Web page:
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Each and Every Child book discussion - Tuesday evening group

  • 1.  Each and Every Child book discussion - Tuesday evening group

    Posted 08-03-2020 08:57 AM
    See below for the discussion notes for the Tuesday evening book study.

    Each and Every Child: Teaching Preschool with an Equity Lens
    Reflections, Part 1 – Nurturing Your Own Empathy and Understanding Behavior

    As a group, we reflected on several questions related to the reading. 

    1. Have you been a target of bias yourself? Individuals in our group have experienced bias related to age, body type, gender, economic status, race, professionalism (have been made to feel less than because of work in the ECE field and not being a "real" teacher). 
    2. What are some of your own biases? Biases discussed were racial biases, particularly for group members who grew up in small towns with little racial diversity and gender biases, specifically towards boys. We discussed trying to look for what each individual child needs from us in the moment. We also touched on the implicit bias tests available through Harvard as mentioned in another Hello post. 
    3. We discussed the tips on page 16-17 of the book and talked about the value of reading books by authors who are in different groups than your own and seeking our relationships with people who are different than you are. We discussed building diverse children's libraries in our programs, with the book Dream Big Little One specifically mentioned and reviewing the documentary Babies. In addition, we talked about other books that could serve as resources: Creating Diversity-Rich Environments for Young Children by Angele Sancho Passe, Roots and Wings: Affirming Culture and Preventing Bias in Early Childhood  by Stacey York, and Anti-Bias Education for Young Children & Ourselves by Louise Derman-Sparks& Julie Olsen Edwards with Catherine M. Goins. Additional resources for further education included Ijumma Jordan and Ibram X. Kendi (podcast with Brene Brown and TedTalk). Other ideas included inviting family members in to share things of their choosing from their home lives during an "All About Me" week for each child and including additional items in dramatic play areas. Home Visits were discussed as a way to build relationships and get to know family members while learning more about their cultures. Other ways to reach out is to ask family members to provide phonetic spellings of some important words from the home language in order to help meet children's needs, learning a song in the home language of each child, incorporating sign language. Programs could consider writing an Equity Plan to move forward in an actionable way.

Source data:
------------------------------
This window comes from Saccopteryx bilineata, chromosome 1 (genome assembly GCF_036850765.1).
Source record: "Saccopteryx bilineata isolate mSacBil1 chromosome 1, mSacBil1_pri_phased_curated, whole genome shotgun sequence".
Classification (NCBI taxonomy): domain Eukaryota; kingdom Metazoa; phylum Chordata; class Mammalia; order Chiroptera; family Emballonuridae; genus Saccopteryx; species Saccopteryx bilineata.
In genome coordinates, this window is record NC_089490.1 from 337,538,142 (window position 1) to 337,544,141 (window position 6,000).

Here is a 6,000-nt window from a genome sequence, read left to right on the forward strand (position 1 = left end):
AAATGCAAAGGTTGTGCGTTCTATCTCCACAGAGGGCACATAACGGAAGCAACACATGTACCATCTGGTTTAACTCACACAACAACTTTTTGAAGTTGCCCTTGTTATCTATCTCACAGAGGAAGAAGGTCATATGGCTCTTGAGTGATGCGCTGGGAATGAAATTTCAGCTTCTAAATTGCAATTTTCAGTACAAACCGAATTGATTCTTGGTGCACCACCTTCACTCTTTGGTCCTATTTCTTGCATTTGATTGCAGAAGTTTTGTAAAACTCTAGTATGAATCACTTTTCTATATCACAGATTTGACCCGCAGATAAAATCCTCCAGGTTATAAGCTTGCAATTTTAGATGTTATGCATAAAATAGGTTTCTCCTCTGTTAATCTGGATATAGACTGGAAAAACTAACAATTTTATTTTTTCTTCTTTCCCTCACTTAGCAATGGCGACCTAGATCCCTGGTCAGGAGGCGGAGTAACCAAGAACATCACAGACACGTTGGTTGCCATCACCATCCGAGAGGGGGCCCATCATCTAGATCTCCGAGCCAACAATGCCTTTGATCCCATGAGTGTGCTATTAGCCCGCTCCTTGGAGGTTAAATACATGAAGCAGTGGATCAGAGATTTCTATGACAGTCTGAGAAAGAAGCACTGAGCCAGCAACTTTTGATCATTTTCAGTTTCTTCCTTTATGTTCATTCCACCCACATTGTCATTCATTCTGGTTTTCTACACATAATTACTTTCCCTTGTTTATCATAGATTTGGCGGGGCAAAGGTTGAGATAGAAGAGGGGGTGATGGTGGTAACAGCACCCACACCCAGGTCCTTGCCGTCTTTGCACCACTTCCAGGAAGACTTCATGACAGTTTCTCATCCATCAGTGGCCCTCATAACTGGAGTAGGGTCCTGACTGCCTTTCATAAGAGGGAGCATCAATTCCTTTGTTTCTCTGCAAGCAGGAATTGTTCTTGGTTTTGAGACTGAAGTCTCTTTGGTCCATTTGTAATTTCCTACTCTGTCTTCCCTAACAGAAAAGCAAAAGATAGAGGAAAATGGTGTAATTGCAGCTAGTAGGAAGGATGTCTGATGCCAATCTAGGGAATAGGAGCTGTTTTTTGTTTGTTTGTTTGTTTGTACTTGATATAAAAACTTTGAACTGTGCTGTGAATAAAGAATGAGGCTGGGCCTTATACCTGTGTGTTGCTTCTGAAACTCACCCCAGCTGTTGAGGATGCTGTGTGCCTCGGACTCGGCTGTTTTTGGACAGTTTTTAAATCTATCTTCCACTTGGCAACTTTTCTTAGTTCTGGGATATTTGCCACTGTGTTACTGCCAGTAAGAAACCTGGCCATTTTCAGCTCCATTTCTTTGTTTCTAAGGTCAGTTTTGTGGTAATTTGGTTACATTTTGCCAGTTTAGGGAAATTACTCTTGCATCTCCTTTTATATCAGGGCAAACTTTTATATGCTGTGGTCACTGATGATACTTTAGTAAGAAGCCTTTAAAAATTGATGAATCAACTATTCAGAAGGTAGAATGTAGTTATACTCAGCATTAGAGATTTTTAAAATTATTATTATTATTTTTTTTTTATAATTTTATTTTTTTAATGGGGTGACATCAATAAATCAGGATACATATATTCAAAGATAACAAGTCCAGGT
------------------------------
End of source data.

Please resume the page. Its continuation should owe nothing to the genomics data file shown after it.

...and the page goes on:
4. We discussed the expulsion/suspension rate for black boys and ways to decrease that: alignment with the Pyramid Model, training in new teacher prep programs, providing leadership training for the "great" teacher who becomes a director/administrator with little to no training, removing inappropriate expectations, being aware of our own roles in perpetuating the need for children to adapt to white European culture and pausing to step back and ask if the child's culture is influencing their behaviors. 
    5. Consider some of the holidays that are traditionally celebrated in many ECE programs – Mother's Day and Father's Day, for example that are not relevant for every family. 
    6. Make sure schools are more appropriate – they are ready for the child so the child doesn't have to be ready for them. 
    7. We talked about being aware of our own gut feelings/instincts and the fact that they could be based on implicit biases we are unaware of. 
    8. As we wrapped up our discussion, we were reminded that this is ongoing work and we should expect difficulties. There will be times when we say the wrong thing, and as a whole, white people need to listen and to work at this continually. 

    Additional resources: - Podcast with Brene Brown and Ibram X. Kendi How to be an Anti-Racist library talk - why we capitalize Black and not white 

    Confronting our Discomfort: Clearing the Way for Anti-Bias in Early Childhood by Tamar Jacobson 

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    Dawn Hays

    Director, Campus Child Center,| UW-La Crosse | 608.785.8813 

    Pronouns: she, her, hers

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  • 2.  RE: Each and Every Child book discussion - Tuesday evening group

    Posted 08-11-2020 03:30 PM

    Tuesday Evening Book Group
    Each and Every Child: Teaching Preschool with an Equity Lens